New issue of the Riksbank’s journal Economic Review

News This year’s second edition of Sveriges Riksbank Economic Review comprises a smorgasbord of questions relevant to a central bank. The first article takes a closer look at households’ expectations of where the economy is headed, while the second article analyses banks that are regarded as systemically important. These are followed by an article on the development of the Swedish krona over a longer period of time, and the final article concerns how pandemics have affected Sweden over the past 200 years.

The articles in the second issue of the Riksbank’s journal Economic Review for 2021:    

Can households predict where the macroeconomy is headed?

Kamil Kladívko and Pär Österholm of Örebro University analyse Swedish households’ expectations of inflation and unemployment. These expectations are interesting as households’ decisions can be affected by their expectations of future events. Moreover, households’ inflation expectations reflect their confidence in the ability of monetary policy to attain the inflation target. In this article, Kladívko and Österholm analyse how well households have managed to predict changes in inflation and unemployment in the coming period.

Systemically important banks: is there a TBTF premium?

Marianna Blix Grimaldi, Mats Christoffersson, Yuuki Ikeda and Jonas Niemeyer describe questions concerning systemically important banks, that is to say, banks that, if they were to fail, would cause large problems for the financial system and the economy as a whole. As these banks are often protected by the state if they suffer financial problems, their financing costs are lower than those of other banks. The authors calculate the size of this premium for a large sample of international banks, and discuss how the premium varies over time and between regions.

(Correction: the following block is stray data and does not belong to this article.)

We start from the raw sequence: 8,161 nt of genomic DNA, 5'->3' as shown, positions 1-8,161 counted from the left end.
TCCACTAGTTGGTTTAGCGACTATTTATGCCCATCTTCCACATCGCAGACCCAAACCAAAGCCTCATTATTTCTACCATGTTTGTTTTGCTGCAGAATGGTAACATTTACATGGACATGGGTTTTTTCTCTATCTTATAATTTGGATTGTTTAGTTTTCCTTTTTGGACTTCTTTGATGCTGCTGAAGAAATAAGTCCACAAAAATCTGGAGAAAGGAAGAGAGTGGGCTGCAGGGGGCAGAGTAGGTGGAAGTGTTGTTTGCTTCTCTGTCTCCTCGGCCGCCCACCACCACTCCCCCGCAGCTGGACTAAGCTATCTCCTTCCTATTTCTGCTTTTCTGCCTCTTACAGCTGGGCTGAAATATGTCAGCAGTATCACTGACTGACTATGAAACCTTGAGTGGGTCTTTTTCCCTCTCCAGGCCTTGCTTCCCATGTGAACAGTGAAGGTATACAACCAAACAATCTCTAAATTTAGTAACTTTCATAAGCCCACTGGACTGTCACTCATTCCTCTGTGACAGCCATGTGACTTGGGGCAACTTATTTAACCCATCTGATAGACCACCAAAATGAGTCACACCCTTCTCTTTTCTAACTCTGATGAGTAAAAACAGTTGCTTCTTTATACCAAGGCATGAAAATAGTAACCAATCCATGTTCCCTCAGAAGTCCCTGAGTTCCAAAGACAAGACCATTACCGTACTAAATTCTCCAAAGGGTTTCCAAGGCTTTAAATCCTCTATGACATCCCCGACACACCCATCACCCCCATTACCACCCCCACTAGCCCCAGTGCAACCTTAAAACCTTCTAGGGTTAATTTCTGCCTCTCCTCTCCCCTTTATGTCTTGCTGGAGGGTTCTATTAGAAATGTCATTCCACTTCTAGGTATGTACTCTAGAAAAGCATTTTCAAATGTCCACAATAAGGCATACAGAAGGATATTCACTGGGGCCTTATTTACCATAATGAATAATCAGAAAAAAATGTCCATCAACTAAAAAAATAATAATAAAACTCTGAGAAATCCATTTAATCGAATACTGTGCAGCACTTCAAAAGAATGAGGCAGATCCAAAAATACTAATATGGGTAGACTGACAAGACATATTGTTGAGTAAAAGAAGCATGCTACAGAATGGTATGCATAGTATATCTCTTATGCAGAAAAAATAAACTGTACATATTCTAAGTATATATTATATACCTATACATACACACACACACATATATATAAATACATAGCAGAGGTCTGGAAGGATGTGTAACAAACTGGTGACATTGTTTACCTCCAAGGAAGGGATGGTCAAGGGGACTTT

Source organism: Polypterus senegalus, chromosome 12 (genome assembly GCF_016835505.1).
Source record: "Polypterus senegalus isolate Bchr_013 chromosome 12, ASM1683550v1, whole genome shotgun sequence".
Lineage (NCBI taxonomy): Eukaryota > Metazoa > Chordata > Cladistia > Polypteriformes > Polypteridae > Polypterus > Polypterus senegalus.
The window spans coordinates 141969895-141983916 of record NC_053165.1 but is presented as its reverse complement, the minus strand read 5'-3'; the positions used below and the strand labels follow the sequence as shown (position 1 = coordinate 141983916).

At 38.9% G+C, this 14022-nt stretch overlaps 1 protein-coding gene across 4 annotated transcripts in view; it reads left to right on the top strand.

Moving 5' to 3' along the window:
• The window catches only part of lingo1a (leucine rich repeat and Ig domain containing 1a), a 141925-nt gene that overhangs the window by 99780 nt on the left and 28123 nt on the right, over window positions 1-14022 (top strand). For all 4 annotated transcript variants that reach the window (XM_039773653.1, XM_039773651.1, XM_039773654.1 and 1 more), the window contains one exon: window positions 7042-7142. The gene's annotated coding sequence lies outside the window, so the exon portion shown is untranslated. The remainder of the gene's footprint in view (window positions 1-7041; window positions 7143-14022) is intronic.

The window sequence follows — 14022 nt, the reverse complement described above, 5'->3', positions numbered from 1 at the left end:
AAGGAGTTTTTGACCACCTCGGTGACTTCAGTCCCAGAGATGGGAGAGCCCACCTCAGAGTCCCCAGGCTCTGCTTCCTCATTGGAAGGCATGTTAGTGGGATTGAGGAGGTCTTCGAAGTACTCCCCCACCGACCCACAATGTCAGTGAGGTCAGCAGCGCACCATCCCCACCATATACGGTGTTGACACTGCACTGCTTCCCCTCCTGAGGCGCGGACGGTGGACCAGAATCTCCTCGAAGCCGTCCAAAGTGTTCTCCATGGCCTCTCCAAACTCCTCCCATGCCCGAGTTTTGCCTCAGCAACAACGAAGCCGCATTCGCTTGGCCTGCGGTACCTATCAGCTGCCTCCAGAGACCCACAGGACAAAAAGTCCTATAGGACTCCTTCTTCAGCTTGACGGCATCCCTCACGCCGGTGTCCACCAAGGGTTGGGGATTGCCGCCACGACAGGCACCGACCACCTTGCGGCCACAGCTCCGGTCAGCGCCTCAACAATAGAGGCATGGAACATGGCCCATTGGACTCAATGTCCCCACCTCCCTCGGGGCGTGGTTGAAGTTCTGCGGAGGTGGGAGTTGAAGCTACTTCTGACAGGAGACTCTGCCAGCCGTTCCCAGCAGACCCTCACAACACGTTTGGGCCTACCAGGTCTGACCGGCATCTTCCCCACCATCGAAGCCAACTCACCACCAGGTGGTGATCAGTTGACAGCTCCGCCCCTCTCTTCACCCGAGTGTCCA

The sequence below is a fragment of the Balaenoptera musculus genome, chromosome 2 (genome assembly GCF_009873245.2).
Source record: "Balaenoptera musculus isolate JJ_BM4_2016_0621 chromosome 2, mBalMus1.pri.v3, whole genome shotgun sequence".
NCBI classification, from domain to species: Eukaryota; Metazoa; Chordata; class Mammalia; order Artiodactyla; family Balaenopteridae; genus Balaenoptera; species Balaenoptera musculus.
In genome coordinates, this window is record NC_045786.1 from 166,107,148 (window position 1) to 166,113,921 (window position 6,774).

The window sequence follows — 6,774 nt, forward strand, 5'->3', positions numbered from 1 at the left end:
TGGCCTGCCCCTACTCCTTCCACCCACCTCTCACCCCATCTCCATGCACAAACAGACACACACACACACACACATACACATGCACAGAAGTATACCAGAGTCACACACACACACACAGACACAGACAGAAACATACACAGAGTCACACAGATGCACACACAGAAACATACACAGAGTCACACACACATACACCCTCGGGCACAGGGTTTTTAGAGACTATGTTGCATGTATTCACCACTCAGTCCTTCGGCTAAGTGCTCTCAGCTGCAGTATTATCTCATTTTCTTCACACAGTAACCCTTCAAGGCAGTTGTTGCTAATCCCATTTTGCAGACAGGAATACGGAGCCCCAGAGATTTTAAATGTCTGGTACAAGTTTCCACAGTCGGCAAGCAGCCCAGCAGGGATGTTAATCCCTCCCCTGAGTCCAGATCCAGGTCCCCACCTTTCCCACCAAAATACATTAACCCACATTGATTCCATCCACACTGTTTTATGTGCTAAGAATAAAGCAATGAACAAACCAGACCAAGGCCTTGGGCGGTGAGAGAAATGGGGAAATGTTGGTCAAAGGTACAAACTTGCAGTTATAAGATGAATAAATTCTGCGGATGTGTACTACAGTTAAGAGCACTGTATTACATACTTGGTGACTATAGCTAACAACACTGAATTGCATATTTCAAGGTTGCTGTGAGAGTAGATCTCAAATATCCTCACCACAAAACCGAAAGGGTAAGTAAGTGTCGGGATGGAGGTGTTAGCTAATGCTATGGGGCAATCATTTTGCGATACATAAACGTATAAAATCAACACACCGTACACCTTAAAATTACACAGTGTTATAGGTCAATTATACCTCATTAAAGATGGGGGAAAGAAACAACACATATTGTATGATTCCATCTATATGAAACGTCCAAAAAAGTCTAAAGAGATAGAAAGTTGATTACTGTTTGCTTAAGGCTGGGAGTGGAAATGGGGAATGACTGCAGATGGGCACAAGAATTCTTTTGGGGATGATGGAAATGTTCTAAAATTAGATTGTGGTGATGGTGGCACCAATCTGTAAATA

The development of the Swedish real exchange rate over a longer perspective

Carl-Johan Belfrage takes a closer look at how the Swedish krona’s real exchange rate has developed in recent decades, and also in a 100-year perspective. He compares and analyses different measures of the real exchange rate and discusses various possible explanations for the long-term development of the krona. In addition, he presents an empirical estimate of the trend for the real exchange rate.

How lasting are the economic consequences of pandemics? 220 years of Swedish experiences

Stefan Laséen analyses how the pandemics that have affected Sweden since the early 19th century have affected both demographics – for instance, the number of births and the total population – and the economy – for instance, GDP and inflation. In his analysis he uses data from the Riksbank’s historical monetary statistics. He also discusses what possible conclusions can be drawn with regard to the effects of the current pandemic.

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Updated 23/06/2021